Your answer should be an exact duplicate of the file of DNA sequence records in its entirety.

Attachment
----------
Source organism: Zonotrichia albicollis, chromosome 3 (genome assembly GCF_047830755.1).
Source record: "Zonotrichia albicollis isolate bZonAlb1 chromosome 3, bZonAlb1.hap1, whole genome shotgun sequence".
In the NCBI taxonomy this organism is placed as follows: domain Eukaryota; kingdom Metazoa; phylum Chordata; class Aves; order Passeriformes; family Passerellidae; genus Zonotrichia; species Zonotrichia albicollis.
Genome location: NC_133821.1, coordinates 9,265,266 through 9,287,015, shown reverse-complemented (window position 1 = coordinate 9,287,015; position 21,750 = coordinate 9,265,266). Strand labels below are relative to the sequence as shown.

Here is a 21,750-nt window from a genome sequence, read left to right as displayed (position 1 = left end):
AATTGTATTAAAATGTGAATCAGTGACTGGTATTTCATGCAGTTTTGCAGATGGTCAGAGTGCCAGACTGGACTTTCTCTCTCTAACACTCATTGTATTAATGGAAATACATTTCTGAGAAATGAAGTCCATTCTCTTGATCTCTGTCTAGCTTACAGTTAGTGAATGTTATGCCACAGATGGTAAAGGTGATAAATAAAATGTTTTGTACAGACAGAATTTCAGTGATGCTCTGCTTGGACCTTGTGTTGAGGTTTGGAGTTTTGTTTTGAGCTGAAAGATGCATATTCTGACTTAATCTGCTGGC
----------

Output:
Source organism: Zonotrichia albicollis, chromosome 3 (genome assembly GCF_047830755.1).
Source record: "Zonotrichia albicollis isolate bZonAlb1 chromosome 3, bZonAlb1.hap1, whole genome shotgun sequence".
In the NCBI taxonomy this organism is placed as follows: domain Eukaryota; kingdom Metazoa; phylum Chordata; class Aves; order Passeriformes; family Passerellidae; genus Zonotrichia; species Zonotrichia albicollis.
Genome location: NC_133821.1, coordinates 9,265,266 through 9,287,015, shown reverse-complemented (window position 1 = coordinate 9,287,015; position 21,750 = coordinate 9,265,266). Strand labels below are relative to the sequence as shown.

Here is a 21,750-nt window from a genome sequence, read left to right as displayed (position 1 = left end):
AATTGTATTAAAATGTGAATCAGTGACTGGTATTTCATGCAGTTTTGCAGATGGTCAGAGTGCCAGACTGGACTTTCTCTCTCTAACACTCATTGTATTAATGGAAATACATTTCTGAGAAATGAAGTCCATTCTCTTGATCTCTGTCTAGCTTACAGTTAGTGAATGTTATGCCACAGATGGTAAAGGTGATAAATAAAATGTTTTGTACAGACAGAATTTCAGTGATGCTCTGCTTGGACCTTGTGTTGAGGTTTGGAGTTTTGTTTTGAGCTGAAAGATGCATATTCTGACTTAATCTGCTGGC